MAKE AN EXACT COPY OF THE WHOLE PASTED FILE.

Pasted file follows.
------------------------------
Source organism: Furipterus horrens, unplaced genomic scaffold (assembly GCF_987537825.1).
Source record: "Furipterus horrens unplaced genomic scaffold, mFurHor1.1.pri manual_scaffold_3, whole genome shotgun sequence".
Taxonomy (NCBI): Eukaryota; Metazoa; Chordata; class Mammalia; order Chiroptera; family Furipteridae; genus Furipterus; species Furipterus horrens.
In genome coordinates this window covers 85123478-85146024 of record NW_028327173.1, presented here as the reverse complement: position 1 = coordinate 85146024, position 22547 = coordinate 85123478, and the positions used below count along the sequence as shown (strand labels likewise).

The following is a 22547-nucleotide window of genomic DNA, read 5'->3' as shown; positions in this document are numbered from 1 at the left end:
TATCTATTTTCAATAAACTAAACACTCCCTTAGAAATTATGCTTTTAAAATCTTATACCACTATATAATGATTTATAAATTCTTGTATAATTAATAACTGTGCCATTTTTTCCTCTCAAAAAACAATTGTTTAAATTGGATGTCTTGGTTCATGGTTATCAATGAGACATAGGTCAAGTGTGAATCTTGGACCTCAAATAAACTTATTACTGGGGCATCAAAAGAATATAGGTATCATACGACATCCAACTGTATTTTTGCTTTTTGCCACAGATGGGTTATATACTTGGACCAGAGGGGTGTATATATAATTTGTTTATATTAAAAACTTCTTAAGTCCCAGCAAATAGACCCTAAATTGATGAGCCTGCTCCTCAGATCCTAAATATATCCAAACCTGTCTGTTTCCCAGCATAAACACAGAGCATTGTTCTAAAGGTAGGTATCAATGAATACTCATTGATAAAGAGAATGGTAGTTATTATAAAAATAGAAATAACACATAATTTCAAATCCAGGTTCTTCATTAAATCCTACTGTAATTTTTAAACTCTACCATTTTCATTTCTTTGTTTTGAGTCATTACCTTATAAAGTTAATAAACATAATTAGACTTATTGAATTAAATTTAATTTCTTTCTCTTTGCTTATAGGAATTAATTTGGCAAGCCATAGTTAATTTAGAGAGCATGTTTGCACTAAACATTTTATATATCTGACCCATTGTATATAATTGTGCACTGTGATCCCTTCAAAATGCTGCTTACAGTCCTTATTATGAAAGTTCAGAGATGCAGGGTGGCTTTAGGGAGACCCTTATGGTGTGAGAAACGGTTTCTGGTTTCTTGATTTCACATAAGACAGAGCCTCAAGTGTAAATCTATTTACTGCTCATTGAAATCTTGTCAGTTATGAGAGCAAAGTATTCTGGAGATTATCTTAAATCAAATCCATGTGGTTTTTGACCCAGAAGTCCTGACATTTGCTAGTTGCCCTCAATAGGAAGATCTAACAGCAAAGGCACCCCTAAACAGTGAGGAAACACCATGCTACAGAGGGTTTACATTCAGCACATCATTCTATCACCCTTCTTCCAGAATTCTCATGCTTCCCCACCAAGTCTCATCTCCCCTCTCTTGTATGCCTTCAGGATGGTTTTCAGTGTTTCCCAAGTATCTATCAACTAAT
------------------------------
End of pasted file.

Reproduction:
Source organism: Furipterus horrens, unplaced genomic scaffold (assembly GCF_987537825.1).
Source record: "Furipterus horrens unplaced genomic scaffold, mFurHor1.1.pri manual_scaffold_3, whole genome shotgun sequence".
Taxonomy (NCBI): Eukaryota; Metazoa; Chordata; class Mammalia; order Chiroptera; family Furipteridae; genus Furipterus; species Furipterus horrens.
In genome coordinates this window covers 85123478-85146024 of record NW_028327173.1, presented here as the reverse complement: position 1 = coordinate 85146024, position 22547 = coordinate 85123478, and the positions used below count along the sequence as shown (strand labels likewise).

The following is a 22547-nucleotide window of genomic DNA, read 5'->3' as shown; positions in this document are numbered from 1 at the left end:
TATCTATTTTCAATAAACTAAACACTCCCTTAGAAATTATGCTTTTAAAATCTTATACCACTATATAATGATTTATAAATTCTTGTATAATTAATAACTGTGCCATTTTTTCCTCTCAAAAAACAATTGTTTAAATTGGATGTCTTGGTTCATGGTTATCAATGAGACATAGGTCAAGTGTGAATCTTGGACCTCAAATAAACTTATTACTGGGGCATCAAAAGAATATAGGTATCATACGACATCCAACTGTATTTTTGCTTTTTGCCACAGATGGGTTATATACTTGGACCAGAGGGGTGTATATATAATTTGTTTATATTAAAAACTTCTTAAGTCCCAGCAAATAGACCCTAAATTGATGAGCCTGCTCCTCAGATCCTAAATATATCCAAACCTGTCTGTTTCCCAGCATAAACACAGAGCATTGTTCTAAAGGTAGGTATCAATGAATACTCATTGATAAAGAGAATGGTAGTTATTATAAAAATAGAAATAACACATAATTTCAAATCCAGGTTCTTCATTAAATCCTACTGTAATTTTTAAACTCTACCATTTTCATTTCTTTGTTTTGAGTCATTACCTTATAAAGTTAATAAACATAATTAGACTTATTGAATTAAATTTAATTTCTTTCTCTTTGCTTATAGGAATTAATTTGGCAAGCCATAGTTAATTTAGAGAGCATGTTTGCACTAAACATTTTATATATCTGACCCATTGTATATAATTGTGCACTGTGATCCCTTCAAAATGCTGCTTACAGTCCTTATTATGAAAGTTCAGAGATGCAGGGTGGCTTTAGGGAGACCCTTATGGTGTGAGAAACGGTTTCTGGTTTCTTGATTTCACATAAGACAGAGCCTCAAGTGTAAATCTATTTACTGCTCATTGAAATCTTGTCAGTTATGAGAGCAAAGTATTCTGGAGATTATCTTAAATCAAATCCATGTGGTTTTTGACCCAGAAGTCCTGACATTTGCTAGTTGCCCTCAATAGGAAGATCTAACAGCAAAGGCACCCCTAAACAGTGAGGAAACACCATGCTACAGAGGGTTTACATTCAGCACATCATTCTATCACCCTTCTTCCAGAATTCTCATGCTTCCCCACCAAGTCTCATCTCCCCTCTCTTGTATGCCTTCAGGATGGTTTTCAGTGTTTCCCAAGTATCTATCAACTAAT